On a cold March morning in 1890, Eugene Scheiffelin traveled from his Bronx home down to Central Park and released sixty (or eighty) rather rattled specimens of Sturnus vulgaris, the European starling. His birds had recently made the ocean passage from England, and must have rejoiced in their sudden freedom after weeks spent cramped and battered in the boat’s hold. Previous shipments had all died in transit; but Schieffelin, chairman of the New York chapter of the American Acclimatization Society, was determined to keep trying, confident that starlings would eventually gain a foothold in the New World. He had done it before, after all: in 1852, the society had successfully seeded the common house sparrow, a feat memorialized by Williams Cullen Bryant in his poem The Olde-world Sparrow:
A winged settler has taken his place
With Teutons and men of Celtic race;
He has followed their path to our hemisphere
The Old-World Sparrow at last is here.
In the 19th century, certain leading citizens had come to regard the American environment as essentially uncivilized: shabby, wild, lacking delicacy and refinement. The acclimatization societies they formed undertook, with varying results, to Europeanize the nation’s lifescape. (The concept of acclimatization was itself a European import, developed as scientists in the colonial powers tried to study and control the chaotic exchange of flora and fauna that their empires had initiated.) According to legend, Schieffelin, the wealthy scion of a pharmaceutical clan, had refocused this goal through the lens of a private monomania: his special ambition was to introduce to the continent every bird that appears in Shakespeare. Starlings are accomplished mimics, capable of copying not only the calls of other birds but human speech and musical phrases as well. (Mozart was so taken by the bird’s musical abilities that he kept one as a pet for three years, and held an elaborate funeral upon its death.) It’s this talent for mimicry that secured starlings their place in the canon: in Henry IV Part I, Hotspur dreams of getting a bird to bother his irksome king, who has refused to ransom Hotpsur’s brother Mortimer and has ordered that no one speak his name:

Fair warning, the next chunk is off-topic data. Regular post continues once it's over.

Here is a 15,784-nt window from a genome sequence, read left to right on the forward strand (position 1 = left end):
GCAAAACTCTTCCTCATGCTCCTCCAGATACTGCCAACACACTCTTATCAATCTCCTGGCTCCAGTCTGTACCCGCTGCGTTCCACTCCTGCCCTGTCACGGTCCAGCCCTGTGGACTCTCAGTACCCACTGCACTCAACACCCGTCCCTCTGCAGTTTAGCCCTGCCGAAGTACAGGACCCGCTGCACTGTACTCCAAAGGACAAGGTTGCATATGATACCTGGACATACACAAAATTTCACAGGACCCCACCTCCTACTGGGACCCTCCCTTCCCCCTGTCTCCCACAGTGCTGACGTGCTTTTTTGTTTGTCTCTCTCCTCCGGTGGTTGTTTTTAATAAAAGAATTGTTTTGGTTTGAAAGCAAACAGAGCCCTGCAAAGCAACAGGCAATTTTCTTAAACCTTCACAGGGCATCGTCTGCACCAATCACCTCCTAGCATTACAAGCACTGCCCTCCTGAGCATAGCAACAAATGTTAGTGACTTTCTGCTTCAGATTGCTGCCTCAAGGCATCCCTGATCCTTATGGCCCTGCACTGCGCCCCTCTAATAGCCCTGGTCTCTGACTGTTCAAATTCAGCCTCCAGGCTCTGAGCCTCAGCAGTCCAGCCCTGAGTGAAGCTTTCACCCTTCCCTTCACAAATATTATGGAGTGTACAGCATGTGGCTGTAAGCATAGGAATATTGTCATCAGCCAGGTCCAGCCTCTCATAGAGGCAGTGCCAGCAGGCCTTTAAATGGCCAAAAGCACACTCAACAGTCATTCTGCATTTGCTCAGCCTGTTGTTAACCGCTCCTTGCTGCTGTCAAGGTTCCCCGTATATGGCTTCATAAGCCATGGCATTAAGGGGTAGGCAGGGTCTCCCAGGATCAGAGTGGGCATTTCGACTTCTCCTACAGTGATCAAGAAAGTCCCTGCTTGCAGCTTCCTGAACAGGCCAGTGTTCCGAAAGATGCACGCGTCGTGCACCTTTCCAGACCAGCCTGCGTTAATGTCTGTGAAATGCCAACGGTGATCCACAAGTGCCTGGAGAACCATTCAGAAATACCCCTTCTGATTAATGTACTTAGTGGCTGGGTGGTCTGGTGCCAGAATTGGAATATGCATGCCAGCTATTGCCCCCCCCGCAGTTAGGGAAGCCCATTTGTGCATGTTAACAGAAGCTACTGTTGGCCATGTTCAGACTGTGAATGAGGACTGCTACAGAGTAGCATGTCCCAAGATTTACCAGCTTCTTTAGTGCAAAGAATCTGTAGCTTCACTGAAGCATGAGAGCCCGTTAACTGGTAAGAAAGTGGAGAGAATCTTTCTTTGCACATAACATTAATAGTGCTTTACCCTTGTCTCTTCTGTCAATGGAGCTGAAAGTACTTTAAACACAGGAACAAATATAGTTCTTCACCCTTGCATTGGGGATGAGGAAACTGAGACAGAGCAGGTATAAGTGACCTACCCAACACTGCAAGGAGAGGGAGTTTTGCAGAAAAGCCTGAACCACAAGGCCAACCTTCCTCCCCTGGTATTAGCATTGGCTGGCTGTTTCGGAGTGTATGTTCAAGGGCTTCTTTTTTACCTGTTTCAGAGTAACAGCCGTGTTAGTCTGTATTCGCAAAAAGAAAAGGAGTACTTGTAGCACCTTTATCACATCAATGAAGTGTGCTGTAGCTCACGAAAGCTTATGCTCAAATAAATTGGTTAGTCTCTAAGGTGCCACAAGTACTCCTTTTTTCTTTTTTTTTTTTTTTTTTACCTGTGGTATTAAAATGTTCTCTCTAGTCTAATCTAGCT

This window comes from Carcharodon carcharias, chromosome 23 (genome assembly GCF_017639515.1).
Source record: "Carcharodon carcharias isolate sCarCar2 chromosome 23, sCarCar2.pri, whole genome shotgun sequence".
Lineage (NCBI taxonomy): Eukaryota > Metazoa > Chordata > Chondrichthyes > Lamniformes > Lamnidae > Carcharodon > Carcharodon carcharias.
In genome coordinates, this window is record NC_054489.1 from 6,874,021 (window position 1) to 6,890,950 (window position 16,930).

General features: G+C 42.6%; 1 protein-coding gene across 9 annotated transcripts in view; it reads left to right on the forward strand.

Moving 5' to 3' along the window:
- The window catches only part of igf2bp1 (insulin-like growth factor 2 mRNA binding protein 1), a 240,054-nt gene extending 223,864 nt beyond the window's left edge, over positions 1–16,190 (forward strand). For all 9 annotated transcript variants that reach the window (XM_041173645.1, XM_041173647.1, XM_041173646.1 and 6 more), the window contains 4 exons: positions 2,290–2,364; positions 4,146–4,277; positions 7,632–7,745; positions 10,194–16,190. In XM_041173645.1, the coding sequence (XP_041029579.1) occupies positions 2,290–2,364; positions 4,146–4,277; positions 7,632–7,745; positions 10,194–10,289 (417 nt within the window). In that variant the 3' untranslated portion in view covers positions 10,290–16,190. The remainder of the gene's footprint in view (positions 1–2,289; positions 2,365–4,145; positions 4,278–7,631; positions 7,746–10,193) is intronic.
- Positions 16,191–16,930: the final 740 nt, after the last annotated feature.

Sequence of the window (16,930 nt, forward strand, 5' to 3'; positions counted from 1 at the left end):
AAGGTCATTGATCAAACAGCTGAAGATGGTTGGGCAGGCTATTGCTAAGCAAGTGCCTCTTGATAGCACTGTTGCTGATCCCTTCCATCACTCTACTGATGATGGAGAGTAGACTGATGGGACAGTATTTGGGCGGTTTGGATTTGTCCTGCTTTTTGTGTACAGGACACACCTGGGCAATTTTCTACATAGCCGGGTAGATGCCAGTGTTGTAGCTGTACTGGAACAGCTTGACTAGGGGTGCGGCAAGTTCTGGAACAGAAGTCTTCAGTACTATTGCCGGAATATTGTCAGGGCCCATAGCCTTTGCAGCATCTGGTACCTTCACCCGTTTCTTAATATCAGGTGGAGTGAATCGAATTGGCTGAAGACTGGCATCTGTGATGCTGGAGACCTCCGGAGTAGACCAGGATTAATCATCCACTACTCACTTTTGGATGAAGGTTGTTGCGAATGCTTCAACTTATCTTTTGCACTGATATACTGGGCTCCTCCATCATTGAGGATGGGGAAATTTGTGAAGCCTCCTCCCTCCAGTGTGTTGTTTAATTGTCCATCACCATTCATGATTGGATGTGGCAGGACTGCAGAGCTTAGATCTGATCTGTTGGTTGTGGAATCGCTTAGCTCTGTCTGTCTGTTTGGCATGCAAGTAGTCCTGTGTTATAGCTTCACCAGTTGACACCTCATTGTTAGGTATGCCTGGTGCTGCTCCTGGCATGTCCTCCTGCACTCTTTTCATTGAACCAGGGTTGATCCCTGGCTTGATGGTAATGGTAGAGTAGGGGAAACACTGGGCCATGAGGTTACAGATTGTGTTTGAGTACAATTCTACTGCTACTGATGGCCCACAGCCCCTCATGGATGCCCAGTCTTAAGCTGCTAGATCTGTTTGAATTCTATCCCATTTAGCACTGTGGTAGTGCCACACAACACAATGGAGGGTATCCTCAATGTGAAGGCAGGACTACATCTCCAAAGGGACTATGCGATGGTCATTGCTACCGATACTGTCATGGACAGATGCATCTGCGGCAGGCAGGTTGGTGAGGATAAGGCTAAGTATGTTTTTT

I’ll have a starling shall be taught to speak
Nothing but ‘Mortimer,’ and give it him
To keep his anger still in motion.